With a new cat to take care of, it’s a good thing that there are at least some plants that come close to growing themselves. Of course, I’m not including my extensive collection of invasives – those have death warrants, but I have a short list of plants that have a valuable edible reward for non-work. They are the ones I will always grow, since they are also delicious. This post will describe my aloes, and subsequent posts will include paw paws, basil, garlic, and daikon radish.
After starting out growing the most common aloe, Aloe vera, a very delicate aloe, I am now growing Aloe ferox or Cape aloe, originally from South Africa. The Aloe veras had a hard time adjusting to outdoor weather, especially to any sun at all, and I do like to clean up my indoor gardens in the spring and place many outdoors for the summer. The Aloe ferox is a larger, chunky aloe, which takes moves outdoors here in Michigan in stride. This variety, having larger leaves, also produces more gel. The Egyptians called aloe the herb of immortality because of the gel which is both antibacterial and antifungal. It is also soothing and healing for sunburns. I also like to use it in smoothies because it contains polysaccharides or complex sugars for sustained energy.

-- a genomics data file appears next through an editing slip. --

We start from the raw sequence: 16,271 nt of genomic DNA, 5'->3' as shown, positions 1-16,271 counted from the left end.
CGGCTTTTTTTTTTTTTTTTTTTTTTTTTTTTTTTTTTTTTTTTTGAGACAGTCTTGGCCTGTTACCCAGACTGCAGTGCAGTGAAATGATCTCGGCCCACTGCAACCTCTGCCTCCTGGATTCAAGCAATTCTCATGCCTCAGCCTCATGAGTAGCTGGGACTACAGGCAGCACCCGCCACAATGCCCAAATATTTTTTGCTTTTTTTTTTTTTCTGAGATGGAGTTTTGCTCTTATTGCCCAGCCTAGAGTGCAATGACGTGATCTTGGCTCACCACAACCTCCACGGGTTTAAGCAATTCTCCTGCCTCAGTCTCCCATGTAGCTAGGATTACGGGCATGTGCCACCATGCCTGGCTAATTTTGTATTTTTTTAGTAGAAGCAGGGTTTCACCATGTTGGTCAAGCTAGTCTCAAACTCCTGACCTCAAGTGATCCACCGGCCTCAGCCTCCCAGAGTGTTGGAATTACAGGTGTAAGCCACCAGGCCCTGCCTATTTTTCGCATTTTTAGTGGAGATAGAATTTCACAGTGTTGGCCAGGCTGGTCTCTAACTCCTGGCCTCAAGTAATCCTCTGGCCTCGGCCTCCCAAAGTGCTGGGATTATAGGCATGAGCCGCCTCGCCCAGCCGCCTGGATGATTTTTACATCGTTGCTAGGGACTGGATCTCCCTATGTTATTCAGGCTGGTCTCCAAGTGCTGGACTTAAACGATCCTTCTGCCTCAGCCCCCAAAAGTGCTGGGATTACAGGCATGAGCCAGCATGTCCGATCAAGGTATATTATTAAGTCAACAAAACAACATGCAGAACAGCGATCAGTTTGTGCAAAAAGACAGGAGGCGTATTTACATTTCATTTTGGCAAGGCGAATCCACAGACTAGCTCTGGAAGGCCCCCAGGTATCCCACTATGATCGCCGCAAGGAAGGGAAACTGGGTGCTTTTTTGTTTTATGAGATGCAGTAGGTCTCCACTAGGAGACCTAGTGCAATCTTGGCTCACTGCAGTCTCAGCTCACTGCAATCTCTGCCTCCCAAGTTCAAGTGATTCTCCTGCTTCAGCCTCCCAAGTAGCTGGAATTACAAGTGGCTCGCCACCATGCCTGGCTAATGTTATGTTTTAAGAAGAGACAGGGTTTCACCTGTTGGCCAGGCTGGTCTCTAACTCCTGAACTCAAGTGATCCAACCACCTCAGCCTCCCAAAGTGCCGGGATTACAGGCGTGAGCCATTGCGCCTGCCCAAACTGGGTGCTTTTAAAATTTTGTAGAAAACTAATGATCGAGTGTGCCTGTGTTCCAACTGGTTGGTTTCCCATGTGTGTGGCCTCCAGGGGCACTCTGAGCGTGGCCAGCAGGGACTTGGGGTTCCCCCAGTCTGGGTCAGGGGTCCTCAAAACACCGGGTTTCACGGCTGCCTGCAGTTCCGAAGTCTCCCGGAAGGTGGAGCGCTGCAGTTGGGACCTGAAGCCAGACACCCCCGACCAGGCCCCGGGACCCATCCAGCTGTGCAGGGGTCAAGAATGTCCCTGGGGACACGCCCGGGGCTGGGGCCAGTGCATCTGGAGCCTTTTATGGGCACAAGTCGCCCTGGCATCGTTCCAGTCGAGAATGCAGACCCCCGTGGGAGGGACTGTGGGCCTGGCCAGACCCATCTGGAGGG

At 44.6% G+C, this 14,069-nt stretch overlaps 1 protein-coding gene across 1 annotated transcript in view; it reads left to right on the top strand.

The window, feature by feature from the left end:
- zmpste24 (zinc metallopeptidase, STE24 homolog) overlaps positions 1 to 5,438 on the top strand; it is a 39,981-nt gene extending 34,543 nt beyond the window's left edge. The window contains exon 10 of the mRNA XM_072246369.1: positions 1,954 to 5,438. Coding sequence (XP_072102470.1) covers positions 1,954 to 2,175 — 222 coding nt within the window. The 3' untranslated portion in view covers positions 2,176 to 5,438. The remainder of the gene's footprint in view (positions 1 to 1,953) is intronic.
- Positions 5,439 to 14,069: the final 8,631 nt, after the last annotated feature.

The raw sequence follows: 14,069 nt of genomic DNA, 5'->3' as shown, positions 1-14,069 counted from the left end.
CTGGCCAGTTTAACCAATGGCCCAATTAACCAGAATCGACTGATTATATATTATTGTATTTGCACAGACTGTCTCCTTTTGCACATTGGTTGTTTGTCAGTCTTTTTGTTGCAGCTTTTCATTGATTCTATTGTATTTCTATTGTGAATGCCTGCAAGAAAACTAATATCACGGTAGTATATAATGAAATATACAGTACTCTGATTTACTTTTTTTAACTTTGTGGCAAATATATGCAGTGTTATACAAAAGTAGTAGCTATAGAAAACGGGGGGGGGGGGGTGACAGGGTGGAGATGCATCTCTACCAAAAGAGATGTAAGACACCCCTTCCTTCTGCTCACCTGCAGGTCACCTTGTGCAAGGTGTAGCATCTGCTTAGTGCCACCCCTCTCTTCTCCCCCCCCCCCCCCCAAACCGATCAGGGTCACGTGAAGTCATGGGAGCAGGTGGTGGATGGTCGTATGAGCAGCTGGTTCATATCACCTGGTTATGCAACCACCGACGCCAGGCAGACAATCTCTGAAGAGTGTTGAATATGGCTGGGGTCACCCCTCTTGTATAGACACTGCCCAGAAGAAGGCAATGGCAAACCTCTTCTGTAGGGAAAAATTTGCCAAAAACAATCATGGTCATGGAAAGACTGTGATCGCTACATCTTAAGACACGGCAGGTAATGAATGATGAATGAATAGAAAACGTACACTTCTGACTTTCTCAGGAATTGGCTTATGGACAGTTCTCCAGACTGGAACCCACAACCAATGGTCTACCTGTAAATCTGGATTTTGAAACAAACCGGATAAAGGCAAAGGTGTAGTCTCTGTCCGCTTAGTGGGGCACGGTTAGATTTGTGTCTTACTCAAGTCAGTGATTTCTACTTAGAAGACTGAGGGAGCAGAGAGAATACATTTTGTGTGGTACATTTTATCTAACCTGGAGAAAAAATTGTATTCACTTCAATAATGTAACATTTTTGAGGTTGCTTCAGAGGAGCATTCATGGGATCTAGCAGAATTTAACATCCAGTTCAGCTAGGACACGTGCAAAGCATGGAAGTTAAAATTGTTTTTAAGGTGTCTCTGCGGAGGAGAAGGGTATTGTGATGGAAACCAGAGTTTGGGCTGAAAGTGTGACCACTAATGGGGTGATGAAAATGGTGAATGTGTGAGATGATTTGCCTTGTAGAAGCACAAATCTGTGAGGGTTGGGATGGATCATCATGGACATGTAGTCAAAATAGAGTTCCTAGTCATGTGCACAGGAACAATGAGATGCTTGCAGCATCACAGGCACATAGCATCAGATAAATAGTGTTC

StrictlyMedicinalSeeds.com has a long list of available aloe plants of all kinds. Along with the Aloe ferox, I ordered a couple others, which are more like tree aloes. It will be interesting to see how tall they eventually grow (or not). I haven’t used these in smoothies, but they are fun to watch grow (so far). Richo Cech of Strictly Medicinal Seeds writes that “the leaf mucilage (gel) has a cooling and healing influence – the gel of Cape aloe is very similar to Aloe vera and may be used interchangably for it.” Dr. Group of the website Globalhealingcenter.com has an article on many other species of aloe titled, “Health Benefits of 13 Species of Aloe”.
Aloes are easy to grow, requiring only fast draining soil, sparse watering, and fertilizing only once per year. I simply start with my basic soil recipe, which is equal parts spaghnum peat (moistened), compost or worm castings, and expanded shale (or perlite) and add more expanded shale,perlite, or pumice – about another one third. I like to place pea gravel around the aloe as a mulch (and it makes it more attractive). I have them dotted around the house, looking like starfish on the ocean floor, and I’m sure by spring, there will be many more “pups” to remove and replant in their own pots. Thank goodness for all the neat pots at Goodwill!
Last Days of Fall Color Along Lake Michigan